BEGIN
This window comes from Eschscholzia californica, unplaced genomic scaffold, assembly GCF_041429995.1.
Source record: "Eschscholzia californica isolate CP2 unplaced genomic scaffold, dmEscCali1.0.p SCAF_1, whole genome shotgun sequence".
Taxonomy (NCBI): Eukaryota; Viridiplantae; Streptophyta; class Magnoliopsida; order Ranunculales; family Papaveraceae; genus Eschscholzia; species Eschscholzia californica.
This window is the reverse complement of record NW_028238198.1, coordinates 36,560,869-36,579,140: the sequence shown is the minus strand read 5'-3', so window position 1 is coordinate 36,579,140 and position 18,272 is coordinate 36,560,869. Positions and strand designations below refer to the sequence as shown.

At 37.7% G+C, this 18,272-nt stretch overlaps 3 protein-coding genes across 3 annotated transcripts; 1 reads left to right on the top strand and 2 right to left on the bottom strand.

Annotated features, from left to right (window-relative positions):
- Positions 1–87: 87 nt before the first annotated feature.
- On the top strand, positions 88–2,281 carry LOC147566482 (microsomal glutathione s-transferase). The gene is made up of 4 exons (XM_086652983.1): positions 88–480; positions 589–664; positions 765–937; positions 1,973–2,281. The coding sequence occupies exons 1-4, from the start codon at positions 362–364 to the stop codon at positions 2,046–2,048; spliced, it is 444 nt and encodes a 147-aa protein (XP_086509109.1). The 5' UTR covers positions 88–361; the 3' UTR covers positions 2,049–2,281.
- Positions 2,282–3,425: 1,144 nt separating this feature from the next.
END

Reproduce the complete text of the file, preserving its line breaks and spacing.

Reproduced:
This window comes from Eschscholzia californica, unplaced genomic scaffold, assembly GCF_041429995.1.
Source record: "Eschscholzia californica isolate CP2 unplaced genomic scaffold, dmEscCali1.0.p SCAF_1, whole genome shotgun sequence".
Taxonomy (NCBI): Eukaryota; Viridiplantae; Streptophyta; class Magnoliopsida; order Ranunculales; family Papaveraceae; genus Eschscholzia; species Eschscholzia californica.
This window is the reverse complement of record NW_028238198.1, coordinates 36,560,869-36,579,140: the sequence shown is the minus strand read 5'-3', so window position 1 is coordinate 36,579,140 and position 18,272 is coordinate 36,560,869. Positions and strand designations below refer to the sequence as shown.

At 37.7% G+C, this 18,272-nt stretch overlaps 3 protein-coding genes across 3 annotated transcripts; 1 reads left to right on the top strand and 2 right to left on the bottom strand.

Annotated features, from left to right (window-relative positions):
- Positions 1–87: 87 nt before the first annotated feature.
- On the top strand, positions 88–2,281 carry LOC147566482 (microsomal glutathione s-transferase). The gene is made up of 4 exons (XM_086652983.1): positions 88–480; positions 589–664; positions 765–937; positions 1,973–2,281. The coding sequence occupies exons 1-4, from the start codon at positions 362–364 to the stop codon at positions 2,046–2,048; spliced, it is 444 nt and encodes a 147-aa protein (XP_086509109.1). The 5' UTR covers positions 88–361; the 3' UTR covers positions 2,049–2,281.
- Positions 2,282–3,425: 1,144 nt separating this feature from the next.